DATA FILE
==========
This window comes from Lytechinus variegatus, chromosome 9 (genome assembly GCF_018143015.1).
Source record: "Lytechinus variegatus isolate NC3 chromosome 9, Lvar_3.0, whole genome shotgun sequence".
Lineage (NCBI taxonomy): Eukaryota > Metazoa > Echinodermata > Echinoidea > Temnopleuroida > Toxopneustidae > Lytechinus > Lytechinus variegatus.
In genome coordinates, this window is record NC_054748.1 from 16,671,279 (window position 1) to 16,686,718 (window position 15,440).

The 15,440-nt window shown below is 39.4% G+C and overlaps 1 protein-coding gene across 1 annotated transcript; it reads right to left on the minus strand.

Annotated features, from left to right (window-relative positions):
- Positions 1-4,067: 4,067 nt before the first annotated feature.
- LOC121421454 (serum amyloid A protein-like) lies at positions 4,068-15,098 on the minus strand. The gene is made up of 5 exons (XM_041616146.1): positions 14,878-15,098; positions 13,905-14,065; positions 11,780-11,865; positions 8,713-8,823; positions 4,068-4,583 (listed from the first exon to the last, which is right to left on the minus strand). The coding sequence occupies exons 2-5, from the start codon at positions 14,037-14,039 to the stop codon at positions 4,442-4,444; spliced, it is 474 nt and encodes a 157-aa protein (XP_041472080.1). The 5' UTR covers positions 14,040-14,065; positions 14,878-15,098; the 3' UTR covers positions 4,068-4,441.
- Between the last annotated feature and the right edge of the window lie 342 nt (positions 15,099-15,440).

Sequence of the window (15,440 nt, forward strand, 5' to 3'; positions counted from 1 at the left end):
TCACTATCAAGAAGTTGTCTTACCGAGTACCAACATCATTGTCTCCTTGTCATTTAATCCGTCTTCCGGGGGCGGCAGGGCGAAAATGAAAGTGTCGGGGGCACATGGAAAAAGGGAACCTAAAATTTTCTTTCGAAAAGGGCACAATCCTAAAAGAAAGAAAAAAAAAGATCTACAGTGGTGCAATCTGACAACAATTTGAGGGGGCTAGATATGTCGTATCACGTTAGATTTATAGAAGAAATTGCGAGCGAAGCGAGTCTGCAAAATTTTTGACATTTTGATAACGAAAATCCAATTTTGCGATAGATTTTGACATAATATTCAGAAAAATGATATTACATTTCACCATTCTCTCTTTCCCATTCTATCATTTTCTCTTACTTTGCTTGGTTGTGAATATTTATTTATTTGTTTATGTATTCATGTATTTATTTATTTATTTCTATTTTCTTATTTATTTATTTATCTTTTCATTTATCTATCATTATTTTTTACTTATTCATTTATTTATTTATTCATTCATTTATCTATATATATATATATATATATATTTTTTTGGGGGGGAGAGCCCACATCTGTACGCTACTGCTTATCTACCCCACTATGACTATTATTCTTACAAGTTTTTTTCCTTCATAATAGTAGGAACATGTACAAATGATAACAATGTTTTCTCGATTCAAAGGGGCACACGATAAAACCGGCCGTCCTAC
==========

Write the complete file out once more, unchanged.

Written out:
This window comes from Lytechinus variegatus, chromosome 9 (genome assembly GCF_018143015.1).
Source record: "Lytechinus variegatus isolate NC3 chromosome 9, Lvar_3.0, whole genome shotgun sequence".
Lineage (NCBI taxonomy): Eukaryota > Metazoa > Echinodermata > Echinoidea > Temnopleuroida > Toxopneustidae > Lytechinus > Lytechinus variegatus.
In genome coordinates, this window is record NC_054748.1 from 16,671,279 (window position 1) to 16,686,718 (window position 15,440).

The 15,440-nt window shown below is 39.4% G+C and overlaps 1 protein-coding gene across 1 annotated transcript; it reads right to left on the minus strand.

Annotated features, from left to right (window-relative positions):
- Positions 1-4,067: 4,067 nt before the first annotated feature.
- LOC121421454 (serum amyloid A protein-like) lies at positions 4,068-15,098 on the minus strand. The gene is made up of 5 exons (XM_041616146.1): positions 14,878-15,098; positions 13,905-14,065; positions 11,780-11,865; positions 8,713-8,823; positions 4,068-4,583 (listed from the first exon to the last, which is right to left on the minus strand). The coding sequence occupies exons 2-5, from the start codon at positions 14,037-14,039 to the stop codon at positions 4,442-4,444; spliced, it is 474 nt and encodes a 157-aa protein (XP_041472080.1). The 5' UTR covers positions 14,040-14,065; positions 14,878-15,098; the 3' UTR covers positions 4,068-4,441.
- Between the last annotated feature and the right edge of the window lie 342 nt (positions 15,099-15,440).

Sequence of the window (15,440 nt, forward strand, 5' to 3'; positions counted from 1 at the left end):
TCACTATCAAGAAGTTGTCTTACCGAGTACCAACATCATTGTCTCCTTGTCATTTAATCCGTCTTCCGGGGGCGGCAGGGCGAAAATGAAAGTGTCGGGGGCACATGGAAAAAGGGAACCTAAAATTTTCTTTCGAAAAGGGCACAATCCTAAAAGAAAGAAAAAAAAAGATCTACAGTGGTGCAATCTGACAACAATTTGAGGGGGCTAGATATGTCGTATCACGTTAGATTTATAGAAGAAATTGCGAGCGAAGCGAGTCTGCAAAATTTTTGACATTTTGATAACGAAAATCCAATTTTGCGATAGATTTTGACATAATATTCAGAAAAATGATATTACATTTCACCATTCTCTCTTTCCCATTCTATCATTTTCTCTTACTTTGCTTGGTTGTGAATATTTATTTATTTGTTTATGTATTCATGTATTTATTTATTTATTTCTATTTTCTTATTTATTTATTTATCTTTTCATTTATCTATCATTATTTTTTACTTATTCATTTATTTATTTATTCATTCATTTATCTATATATATATATATATATATATTTTTTTGGGGGGGAGAGCCCACATCTGTACGCTACTGCTTATCTACCCCACTATGACTATTATTCTTACAAGTTTTTTTCCTTCATAATAGTAGGAACATGTACAAATGATAACAATGTTTTCTCGATTCAAAGGGGCACACGATAAAACCGGCCGTCCTAC